The insurance woman was trying not to laugh. Yes, that’s right, two cars damaged. Yes, that’s right, both ours. Yes, one hit the other. In our driveway. Snigger snigger.
The only surprise here is that it wasn’t my fault. I must be careful what I say, because when truth be told, the Treasurer did have a role in the incident. In fairness, she was in a hurry. And tired. And the cars were parked too close together. (Anything else you want me to say dear?)
We have a proud family tradition of having car problems. Unlike others, who treat their motors like third children, I am unable to bond with vehicles. And they hate me right back.
My first car was special. It had been Dad’s. A Holden sedan. I don’t know the make or model, but it was old and olive-green. My father taught me to drive it down the lane that ran behind our house. You could do things like that back then.
I drove to school in my final year. Very cool. At lunchtime, I would nip down to the TAB and get a double on. Even cooler. Does that still happen? Mental note – don’t let the girls read this.
But the Holden had one fatal flaw. The petrol gauge didn’t work. Dad somehow knew exactly how much fuel he had on board, and when he needed to re-fill. Like his carpentry skills, this was something he failed to pass down to his eldest son.
I would run out of petrol constantly. Perhaps it was something to do with being unwilling to pay. Given I usually had no money. All around town, the Holden could be found, sitting on empty. And me relying on mates to get me moving.
The final straw came one Friday evening. Now a working man, I decided I should be rewarded for my efforts with a few cool drinks. Not far from my local, that familiar spluttering sound. Then nothing. An empty tank yet again. I glided gracefully into the kerb.
There are decisions one makes through life that in hindsight, can be considered rash. This was one. I got out of that wonderful old car, strolled to the rear, and kicked a tyre. And then kicked it again. Remember that scene in Fawlty Towers when Basil thrashes his troublesome machine with a tree branch? You get the picture.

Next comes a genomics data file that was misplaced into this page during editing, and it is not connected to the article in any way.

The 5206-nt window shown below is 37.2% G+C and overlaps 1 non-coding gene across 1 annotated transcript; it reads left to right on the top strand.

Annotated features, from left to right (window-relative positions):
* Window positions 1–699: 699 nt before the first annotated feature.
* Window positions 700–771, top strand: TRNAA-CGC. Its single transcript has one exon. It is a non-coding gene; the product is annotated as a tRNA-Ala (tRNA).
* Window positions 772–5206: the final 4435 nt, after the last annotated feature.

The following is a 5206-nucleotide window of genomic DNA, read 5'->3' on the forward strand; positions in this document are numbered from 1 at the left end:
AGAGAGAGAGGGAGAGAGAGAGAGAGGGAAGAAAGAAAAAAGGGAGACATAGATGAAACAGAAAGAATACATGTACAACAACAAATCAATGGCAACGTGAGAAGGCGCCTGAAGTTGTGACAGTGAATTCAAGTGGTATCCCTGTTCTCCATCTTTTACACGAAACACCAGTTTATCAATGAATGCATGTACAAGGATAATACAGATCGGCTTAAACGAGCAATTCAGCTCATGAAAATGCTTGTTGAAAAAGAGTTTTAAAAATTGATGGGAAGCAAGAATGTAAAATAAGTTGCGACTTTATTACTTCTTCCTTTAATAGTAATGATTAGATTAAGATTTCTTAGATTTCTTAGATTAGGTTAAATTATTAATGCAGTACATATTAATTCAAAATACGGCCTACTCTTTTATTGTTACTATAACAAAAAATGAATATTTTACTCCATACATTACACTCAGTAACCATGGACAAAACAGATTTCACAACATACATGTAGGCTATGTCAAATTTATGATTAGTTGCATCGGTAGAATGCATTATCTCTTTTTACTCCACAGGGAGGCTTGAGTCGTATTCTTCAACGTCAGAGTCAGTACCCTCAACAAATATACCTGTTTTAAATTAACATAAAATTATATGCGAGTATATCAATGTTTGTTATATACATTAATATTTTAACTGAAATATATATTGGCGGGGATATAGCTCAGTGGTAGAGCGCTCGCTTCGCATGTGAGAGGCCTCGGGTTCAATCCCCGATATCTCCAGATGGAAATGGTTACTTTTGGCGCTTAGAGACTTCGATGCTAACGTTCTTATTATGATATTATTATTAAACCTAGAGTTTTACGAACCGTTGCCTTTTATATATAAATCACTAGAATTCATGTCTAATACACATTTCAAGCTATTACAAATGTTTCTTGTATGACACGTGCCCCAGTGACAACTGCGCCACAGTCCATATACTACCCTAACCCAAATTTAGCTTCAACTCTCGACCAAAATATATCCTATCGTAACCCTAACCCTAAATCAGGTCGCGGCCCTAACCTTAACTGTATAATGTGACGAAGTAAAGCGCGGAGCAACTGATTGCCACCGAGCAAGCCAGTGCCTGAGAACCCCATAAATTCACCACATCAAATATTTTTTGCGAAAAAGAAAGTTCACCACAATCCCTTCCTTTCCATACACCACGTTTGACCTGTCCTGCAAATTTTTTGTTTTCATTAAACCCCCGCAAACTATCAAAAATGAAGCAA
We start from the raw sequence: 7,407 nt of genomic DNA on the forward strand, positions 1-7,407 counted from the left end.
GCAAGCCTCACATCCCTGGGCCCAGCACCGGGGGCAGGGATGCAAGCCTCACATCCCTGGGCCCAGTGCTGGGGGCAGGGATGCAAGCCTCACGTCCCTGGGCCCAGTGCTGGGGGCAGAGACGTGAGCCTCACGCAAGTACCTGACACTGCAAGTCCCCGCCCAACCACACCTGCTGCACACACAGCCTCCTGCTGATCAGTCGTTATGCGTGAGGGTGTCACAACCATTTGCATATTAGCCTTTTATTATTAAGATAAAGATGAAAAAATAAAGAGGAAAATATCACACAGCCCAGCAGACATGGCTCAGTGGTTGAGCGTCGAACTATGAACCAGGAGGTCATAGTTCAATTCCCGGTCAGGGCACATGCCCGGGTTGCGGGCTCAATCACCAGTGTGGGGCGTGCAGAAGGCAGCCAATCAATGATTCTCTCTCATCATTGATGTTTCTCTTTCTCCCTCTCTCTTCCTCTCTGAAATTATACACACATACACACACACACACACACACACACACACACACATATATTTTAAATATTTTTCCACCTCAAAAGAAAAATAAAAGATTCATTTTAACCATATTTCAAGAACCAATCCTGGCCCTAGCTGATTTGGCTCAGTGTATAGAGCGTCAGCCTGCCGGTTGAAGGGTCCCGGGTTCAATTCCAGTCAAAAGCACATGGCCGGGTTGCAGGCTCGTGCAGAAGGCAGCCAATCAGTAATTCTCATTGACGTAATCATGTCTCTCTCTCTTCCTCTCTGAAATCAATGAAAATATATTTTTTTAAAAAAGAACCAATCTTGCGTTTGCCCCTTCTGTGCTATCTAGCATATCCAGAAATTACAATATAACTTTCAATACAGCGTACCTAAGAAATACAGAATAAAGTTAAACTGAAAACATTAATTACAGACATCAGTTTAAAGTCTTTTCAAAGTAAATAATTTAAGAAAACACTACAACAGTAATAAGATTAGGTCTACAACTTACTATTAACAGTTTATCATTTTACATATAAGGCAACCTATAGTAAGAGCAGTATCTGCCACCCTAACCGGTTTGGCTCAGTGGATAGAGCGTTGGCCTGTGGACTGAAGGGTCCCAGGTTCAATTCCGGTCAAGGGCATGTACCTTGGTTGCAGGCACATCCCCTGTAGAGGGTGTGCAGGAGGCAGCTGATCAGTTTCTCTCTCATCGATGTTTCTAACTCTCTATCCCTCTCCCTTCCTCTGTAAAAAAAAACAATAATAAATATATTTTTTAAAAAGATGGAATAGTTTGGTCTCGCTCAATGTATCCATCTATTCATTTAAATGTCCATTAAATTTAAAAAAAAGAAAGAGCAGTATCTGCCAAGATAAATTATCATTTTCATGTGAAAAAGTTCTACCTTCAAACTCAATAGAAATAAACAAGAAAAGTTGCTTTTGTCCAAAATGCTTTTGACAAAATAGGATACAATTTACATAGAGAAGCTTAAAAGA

I marched to the pub, gulped a drink, grabbed the house phone, and called my brother. If you can find taxi fare, and a petrol can, you can have a car. It’s parked not far away. And we shall never speak of it again.
My next car, bought entirely on hire purchase, was a Toyota Celica. Two door, five speed, baby poo brown. Sadly, car and driver were entirely mismatched. It was smooth and classic. I wasn’t.
Things went well enough, until I lost the key. Of course I only had one. It fell out of my pocket on a train coming home from a bucks night in Newcastle.
As luck would have it, my mate Don the Smash Repairer was with me. He had a cheap and sensible solution. Or so it seemed at that late hour. Borrowing tools from the pub (yes, I had my own parking spot), he removed the door lock and ignition bit. I now started my Celica with a screwdriver, which sat under the front seat.
There was only one problem. The Celica had a locking petrol cap. I didn’t realise that, until I went to fill up some days later. No key. So, with my ignition screwdriver, the boys and I ripped off the petrol cap. Second problem solved!
I am shaking my head at this now, but I drove around for some considerable time, with a dish rag for a petrol cap. This was the source of some hilarity among my mates. Until it rained.
Apparently, rainwater does not improve a car’s performance. Especially when it’s added to fuel. Once again, I had a car that kept conking out. At every traffic sign and red light. More hilarity.
Here I made another rash decision. Heading home after the early shift at work, the engine cut out at a red light. Location? To my right, Gosford racecourse. And a car yard to my left. In a scene straight out of any number of ads, I pushed that mongrel car straight into Grawill Motors. Dollar signs flashed as a team of salesmen fought to get to me first.
Working on hire purchase yet again, with nothing to my name, I bought another one. To celebrate, I ventured across the road, and parked at the races. And being so used to my screwdriver routine, I closed the door behind me. With my new key locked inside.
I should stop now. You’re probably bored and I’m depressed. To wrap up, that car, when I finally unlocked it, served me well, until it was swamped by tidal waters in Cairns. The car after that was wrecked, after being stolen and used in a ram raid in Townsville. And so on.
My point here, is that there are worse things in life than a little bump in the driveway. Of course, I’m going to be without a vehicle for a while. Does anyone have a spare I can borrow?